Net loss for the March quarter was $0.9 million, narrower than a loss of $25 million in the prior-year quarter. The improvement can be attributed to higher operating income, lower interest expenses, gains on derivative contracts as well as the absence of loss on extinguishment of debt and write-off of deferred financing costs. The bottom line missed the Zacks Consensus Estimate by 11 cents. First-quarter total revenues increased 2.2% year over year to $2,450.3 million, driven by record Broadband revenue growth of 14.2%. However, the top line lagged the consensus mark of $2,464 million.
5. Knowles Corporation (KN - Free Report) reported lackluster first-quarter 2020 results, with earnings and revenues declining year over year. Soft Audio sales and higher operating expenses coupled with lower capacity utilization in China stemming from the COVID-19 pandemic marred its performance.
Quarterly non-GAAP net earnings were $3.2 million or 3 cents per share compared with $11.8 million or 13 cents in the prior-year quarter. The bottom line surpassed the Zacks Consensus Estimate by a penny. Quarterly revenues declined 9.3% to $163.1 million, in line with the company’s updated accounting guidance. The year-over-year decline was mainly caused by lackluster audio sales, partially offset by robust sales of Precision Device solutions. However, the top line met the Zacks Consensus Estimate.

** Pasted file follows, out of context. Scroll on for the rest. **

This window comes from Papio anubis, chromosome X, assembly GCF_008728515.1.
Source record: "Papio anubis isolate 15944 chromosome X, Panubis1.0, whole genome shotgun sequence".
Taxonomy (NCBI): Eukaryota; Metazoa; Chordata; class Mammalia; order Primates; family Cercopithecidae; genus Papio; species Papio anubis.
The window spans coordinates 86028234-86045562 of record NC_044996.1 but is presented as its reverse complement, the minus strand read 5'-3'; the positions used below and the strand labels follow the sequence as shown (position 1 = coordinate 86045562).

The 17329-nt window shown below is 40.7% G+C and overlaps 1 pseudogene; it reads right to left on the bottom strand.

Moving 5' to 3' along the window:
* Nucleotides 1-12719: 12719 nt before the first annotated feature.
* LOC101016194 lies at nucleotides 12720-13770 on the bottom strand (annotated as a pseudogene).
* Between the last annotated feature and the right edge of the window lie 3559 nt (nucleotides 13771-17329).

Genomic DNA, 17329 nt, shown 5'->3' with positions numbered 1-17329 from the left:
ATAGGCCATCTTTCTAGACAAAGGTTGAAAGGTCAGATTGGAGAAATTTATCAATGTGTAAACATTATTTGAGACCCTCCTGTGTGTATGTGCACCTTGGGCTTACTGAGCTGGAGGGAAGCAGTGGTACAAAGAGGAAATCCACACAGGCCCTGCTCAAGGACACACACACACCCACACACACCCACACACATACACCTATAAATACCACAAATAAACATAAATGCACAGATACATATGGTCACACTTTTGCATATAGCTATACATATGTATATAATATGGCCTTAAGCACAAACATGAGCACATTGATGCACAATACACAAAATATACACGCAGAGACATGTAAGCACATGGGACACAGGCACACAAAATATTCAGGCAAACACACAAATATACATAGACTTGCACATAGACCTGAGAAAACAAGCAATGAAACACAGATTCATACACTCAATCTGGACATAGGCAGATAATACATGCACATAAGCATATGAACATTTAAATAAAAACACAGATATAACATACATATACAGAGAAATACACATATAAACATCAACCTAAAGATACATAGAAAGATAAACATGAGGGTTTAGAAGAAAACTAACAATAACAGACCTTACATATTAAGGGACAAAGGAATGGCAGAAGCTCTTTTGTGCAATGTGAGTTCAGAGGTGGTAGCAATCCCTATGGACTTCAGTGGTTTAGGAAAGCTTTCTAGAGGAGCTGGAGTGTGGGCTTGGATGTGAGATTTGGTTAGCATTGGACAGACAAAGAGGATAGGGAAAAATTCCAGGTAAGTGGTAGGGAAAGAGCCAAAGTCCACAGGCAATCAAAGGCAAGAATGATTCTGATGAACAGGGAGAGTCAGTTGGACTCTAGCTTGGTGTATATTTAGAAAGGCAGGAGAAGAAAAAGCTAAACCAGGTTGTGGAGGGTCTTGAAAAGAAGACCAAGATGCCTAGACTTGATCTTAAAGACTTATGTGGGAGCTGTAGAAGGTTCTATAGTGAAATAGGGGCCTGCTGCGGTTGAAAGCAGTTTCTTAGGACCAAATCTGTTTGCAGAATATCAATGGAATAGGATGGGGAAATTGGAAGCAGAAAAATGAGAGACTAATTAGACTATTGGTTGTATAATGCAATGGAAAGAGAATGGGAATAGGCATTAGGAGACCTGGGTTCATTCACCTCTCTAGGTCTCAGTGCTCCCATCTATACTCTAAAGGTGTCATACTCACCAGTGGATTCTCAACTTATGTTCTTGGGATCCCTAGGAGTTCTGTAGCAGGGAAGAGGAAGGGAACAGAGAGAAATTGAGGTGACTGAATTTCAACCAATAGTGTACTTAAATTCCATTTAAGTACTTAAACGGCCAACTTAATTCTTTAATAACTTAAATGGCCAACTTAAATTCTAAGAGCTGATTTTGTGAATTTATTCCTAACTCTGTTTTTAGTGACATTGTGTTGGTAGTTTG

The following table shows the price movement of some of the major telecom stocks over the past week and the six months.
In the past five trading days, none of the stocks gained, while CenturyLink has been the biggest decliner with its stock decreasing 11.5%.
Over the past six months, Arista has been the best performer with its stock appreciating 6.5%, while CenturyLink was the biggest decliner with its stock falling 50.6%.
Over the past six months, the Zacks Telecommunications Services industry declined 17.9%, while the S&P 500 recorded an average loss of 7.6%.
What’s Next in the Telecom Space?
In addition to product launches, deals and 5G deployments, all eyes will remain glued to the remaining earnings releases and how the administration attempts to handle the overall situation in order to restore normalcy.